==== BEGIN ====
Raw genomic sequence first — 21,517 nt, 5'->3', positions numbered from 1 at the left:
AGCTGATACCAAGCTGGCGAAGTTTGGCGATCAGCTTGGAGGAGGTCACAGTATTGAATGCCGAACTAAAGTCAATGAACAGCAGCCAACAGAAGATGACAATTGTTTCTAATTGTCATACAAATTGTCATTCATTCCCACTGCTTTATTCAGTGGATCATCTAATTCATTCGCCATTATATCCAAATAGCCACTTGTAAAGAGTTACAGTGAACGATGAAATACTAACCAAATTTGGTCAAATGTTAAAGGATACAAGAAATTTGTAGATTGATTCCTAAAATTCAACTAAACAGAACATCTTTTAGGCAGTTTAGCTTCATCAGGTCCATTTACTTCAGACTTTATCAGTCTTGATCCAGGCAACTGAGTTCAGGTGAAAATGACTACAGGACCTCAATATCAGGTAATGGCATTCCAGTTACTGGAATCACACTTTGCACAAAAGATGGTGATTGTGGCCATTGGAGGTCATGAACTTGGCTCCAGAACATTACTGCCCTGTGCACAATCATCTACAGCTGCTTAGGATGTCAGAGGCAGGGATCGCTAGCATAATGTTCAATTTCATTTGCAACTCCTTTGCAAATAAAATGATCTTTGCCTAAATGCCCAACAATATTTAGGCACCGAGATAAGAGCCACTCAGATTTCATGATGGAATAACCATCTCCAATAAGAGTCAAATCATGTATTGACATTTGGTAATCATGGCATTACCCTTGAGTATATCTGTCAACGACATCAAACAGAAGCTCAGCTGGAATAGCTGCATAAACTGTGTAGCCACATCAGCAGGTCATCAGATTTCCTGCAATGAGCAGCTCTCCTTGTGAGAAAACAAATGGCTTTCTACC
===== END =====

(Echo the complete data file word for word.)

Raw genomic sequence first — 21,517 nt, 5'->3', positions numbered from 1 at the left:
AGCTGATACCAAGCTGGCGAAGTTTGGCGATCAGCTTGGAGGAGGTCACAGTATTGAATGCCGAACTAAAGTCAATGAACAGCAGCCAACAGAAGATGACAATTGTTTCTAATTGTCATACAAATTGTCATTCATTCCCACTGCTTTATTCAGTGGATCATCTAATTCATTCGCCATTATATCCAAATAGCCACTTGTAAAGAGTTACAGTGAACGATGAAATACTAACCAAATTTGGTCAAATGTTAAAGGATACAAGAAATTTGTAGATTGATTCCTAAAATTCAACTAAACAGAACATCTTTTAGGCAGTTTAGCTTCATCAGGTCCATTTACTTCAGACTTTATCAGTCTTGATCCAGGCAACTGAGTTCAGGTGAAAATGACTACAGGACCTCAATATCAGGTAATGGCATTCCAGTTACTGGAATCACACTTTGCACAAAAGATGGTGATTGTGGCCATTGGAGGTCATGAACTTGGCTCCAGAACATTACTGCCCTGTGCACAATCATCTACAGCTGCTTAGGATGTCAGAGGCAGGGATCGCTAGCATAATGTTCAATTTCATTTGCAACTCCTTTGCAAATAAAATGATCTTTGCCTAAATGCCCAACAATATTTAGGCACCGAGATAAGAGCCACTCAGATTTCATGATGGAATAACCATCTCCAATAAGAGTCAAATCATGTATTGACATTTGGTAATCATGGCATTACCCTTGAGTATATCTGTCAACGACATCAAACAGAAGCTCAGCTGGAATAGCTGCATAAACTGTGTAGCCACATCAGCAGGTCATCAGATTTCCTGCAATGAGCAGCTCTCCTTGTGAGAAAACAAATGGCTTTCTACC